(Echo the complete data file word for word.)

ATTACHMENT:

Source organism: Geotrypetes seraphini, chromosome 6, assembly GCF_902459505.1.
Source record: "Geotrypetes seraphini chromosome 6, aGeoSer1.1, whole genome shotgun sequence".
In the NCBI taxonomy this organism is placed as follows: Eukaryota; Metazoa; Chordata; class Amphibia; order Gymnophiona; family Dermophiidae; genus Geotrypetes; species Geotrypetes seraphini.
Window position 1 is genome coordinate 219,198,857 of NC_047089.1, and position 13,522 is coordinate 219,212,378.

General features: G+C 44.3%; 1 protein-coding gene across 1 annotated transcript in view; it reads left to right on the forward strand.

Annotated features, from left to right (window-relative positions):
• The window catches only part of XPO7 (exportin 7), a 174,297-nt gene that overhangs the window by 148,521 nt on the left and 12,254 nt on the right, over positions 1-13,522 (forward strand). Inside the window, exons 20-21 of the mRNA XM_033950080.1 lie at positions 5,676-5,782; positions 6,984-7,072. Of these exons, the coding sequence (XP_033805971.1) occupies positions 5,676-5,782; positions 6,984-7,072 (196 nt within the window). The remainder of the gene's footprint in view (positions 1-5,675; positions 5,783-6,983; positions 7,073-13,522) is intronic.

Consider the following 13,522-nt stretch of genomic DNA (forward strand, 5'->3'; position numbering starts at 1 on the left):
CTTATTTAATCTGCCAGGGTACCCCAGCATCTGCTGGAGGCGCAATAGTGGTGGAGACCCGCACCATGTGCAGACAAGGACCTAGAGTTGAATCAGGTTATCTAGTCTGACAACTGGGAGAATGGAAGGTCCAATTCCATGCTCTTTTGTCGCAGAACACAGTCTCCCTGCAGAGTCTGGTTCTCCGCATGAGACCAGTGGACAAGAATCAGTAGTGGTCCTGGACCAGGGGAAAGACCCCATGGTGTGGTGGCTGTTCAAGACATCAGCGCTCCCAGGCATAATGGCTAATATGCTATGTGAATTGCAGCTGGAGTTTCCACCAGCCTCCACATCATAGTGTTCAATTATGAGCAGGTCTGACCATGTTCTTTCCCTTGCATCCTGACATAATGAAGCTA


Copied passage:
Source organism: Geotrypetes seraphini, chromosome 6, assembly GCF_902459505.1.
Source record: "Geotrypetes seraphini chromosome 6, aGeoSer1.1, whole genome shotgun sequence".
In the NCBI taxonomy this organism is placed as follows: Eukaryota; Metazoa; Chordata; class Amphibia; order Gymnophiona; family Dermophiidae; genus Geotrypetes; species Geotrypetes seraphini.
Window position 1 is genome coordinate 219,198,857 of NC_047089.1, and position 13,522 is coordinate 219,212,378.

General features: G+C 44.3%; 1 protein-coding gene across 1 annotated transcript in view; it reads left to right on the forward strand.

Annotated features, from left to right (window-relative positions):
• The window catches only part of XPO7 (exportin 7), a 174,297-nt gene that overhangs the window by 148,521 nt on the left and 12,254 nt on the right, over positions 1-13,522 (forward strand). Inside the window, exons 20-21 of the mRNA XM_033950080.1 lie at positions 5,676-5,782; positions 6,984-7,072. Of these exons, the coding sequence (XP_033805971.1) occupies positions 5,676-5,782; positions 6,984-7,072 (196 nt within the window). The remainder of the gene's footprint in view (positions 1-5,675; positions 5,783-6,983; positions 7,073-13,522) is intronic.

Consider the following 13,522-nt stretch of genomic DNA (forward strand, 5'->3'; position numbering starts at 1 on the left):
CTTATTTAATCTGCCAGGGTACCCCAGCATCTGCTGGAGGCGCAATAGTGGTGGAGACCCGCACCATGTGCAGACAAGGACCTAGAGTTGAATCAGGTTATCTAGTCTGACAACTGGGAGAATGGAAGGTCCAATTCCATGCTCTTTTGTCGCAGAACACAGTCTCCCTGCAGAGTCTGGTTCTCCGCATGAGACCAGTGGACAAGAATCAGTAGTGGTCCTGGACCAGGGGAAAGACCCCATGGTGTGGTGGCTGTTCAAGACATCAGCGCTCCCAGGCATAATGGCTAATATGCTATGTGAATTGCAGCTGGAGTTTCCACCAGCCTCCACATCATAGTGTTCAATTATGAGCAGGTCTGACCATGTTCTTTCCCTTGCATCCTGACATAATGAAGCTA